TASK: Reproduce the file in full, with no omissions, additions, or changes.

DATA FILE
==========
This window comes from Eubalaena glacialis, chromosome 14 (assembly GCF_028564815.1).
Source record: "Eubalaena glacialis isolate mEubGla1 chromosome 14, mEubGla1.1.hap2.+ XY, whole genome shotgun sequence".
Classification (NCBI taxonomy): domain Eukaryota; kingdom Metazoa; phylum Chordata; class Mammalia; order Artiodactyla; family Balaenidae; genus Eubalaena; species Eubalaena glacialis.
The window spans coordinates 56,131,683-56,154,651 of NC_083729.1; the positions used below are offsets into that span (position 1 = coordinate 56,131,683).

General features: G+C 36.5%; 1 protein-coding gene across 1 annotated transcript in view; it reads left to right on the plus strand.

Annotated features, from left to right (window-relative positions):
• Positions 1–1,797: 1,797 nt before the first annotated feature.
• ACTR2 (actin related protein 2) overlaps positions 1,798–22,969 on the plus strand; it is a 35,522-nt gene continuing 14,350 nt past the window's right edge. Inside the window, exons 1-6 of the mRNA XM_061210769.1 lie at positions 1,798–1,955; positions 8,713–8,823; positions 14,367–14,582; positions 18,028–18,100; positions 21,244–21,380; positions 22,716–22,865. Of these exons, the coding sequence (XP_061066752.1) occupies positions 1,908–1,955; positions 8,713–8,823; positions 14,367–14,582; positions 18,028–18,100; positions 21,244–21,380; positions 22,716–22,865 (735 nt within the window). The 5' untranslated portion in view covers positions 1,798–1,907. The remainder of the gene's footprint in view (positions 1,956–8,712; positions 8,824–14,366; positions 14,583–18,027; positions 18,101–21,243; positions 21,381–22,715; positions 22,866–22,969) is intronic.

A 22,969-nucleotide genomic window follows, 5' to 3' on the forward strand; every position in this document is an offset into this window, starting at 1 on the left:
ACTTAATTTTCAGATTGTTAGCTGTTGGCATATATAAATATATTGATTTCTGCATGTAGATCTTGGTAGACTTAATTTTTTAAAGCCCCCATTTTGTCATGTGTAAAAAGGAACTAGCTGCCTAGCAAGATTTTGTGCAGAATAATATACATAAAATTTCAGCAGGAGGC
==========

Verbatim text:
This window comes from Eubalaena glacialis, chromosome 14 (assembly GCF_028564815.1).
Source record: "Eubalaena glacialis isolate mEubGla1 chromosome 14, mEubGla1.1.hap2.+ XY, whole genome shotgun sequence".
Classification (NCBI taxonomy): domain Eukaryota; kingdom Metazoa; phylum Chordata; class Mammalia; order Artiodactyla; family Balaenidae; genus Eubalaena; species Eubalaena glacialis.
The window spans coordinates 56,131,683-56,154,651 of NC_083729.1; the positions used below are offsets into that span (position 1 = coordinate 56,131,683).

General features: G+C 36.5%; 1 protein-coding gene across 1 annotated transcript in view; it reads left to right on the plus strand.

Annotated features, from left to right (window-relative positions):
• Positions 1–1,797: 1,797 nt before the first annotated feature.
• ACTR2 (actin related protein 2) overlaps positions 1,798–22,969 on the plus strand; it is a 35,522-nt gene continuing 14,350 nt past the window's right edge. Inside the window, exons 1-6 of the mRNA XM_061210769.1 lie at positions 1,798–1,955; positions 8,713–8,823; positions 14,367–14,582; positions 18,028–18,100; positions 21,244–21,380; positions 22,716–22,865. Of these exons, the coding sequence (XP_061066752.1) occupies positions 1,908–1,955; positions 8,713–8,823; positions 14,367–14,582; positions 18,028–18,100; positions 21,244–21,380; positions 22,716–22,865 (735 nt within the window). The 5' untranslated portion in view covers positions 1,798–1,907. The remainder of the gene's footprint in view (positions 1,956–8,712; positions 8,824–14,366; positions 14,583–18,027; positions 18,101–21,243; positions 21,381–22,715; positions 22,866–22,969) is intronic.

A 22,969-nucleotide genomic window follows, 5' to 3' on the forward strand; every position in this document is an offset into this window, starting at 1 on the left:
ACTTAATTTTCAGATTGTTAGCTGTTGGCATATATAAATATATTGATTTCTGCATGTAGATCTTGGTAGACTTAATTTTTTAAAGCCCCCATTTTGTCATGTGTAAAAAGGAACTAGCTGCCTAGCAAGATTTTGTGCAGAATAATATACATAAAATTTCAGCAGGAGGC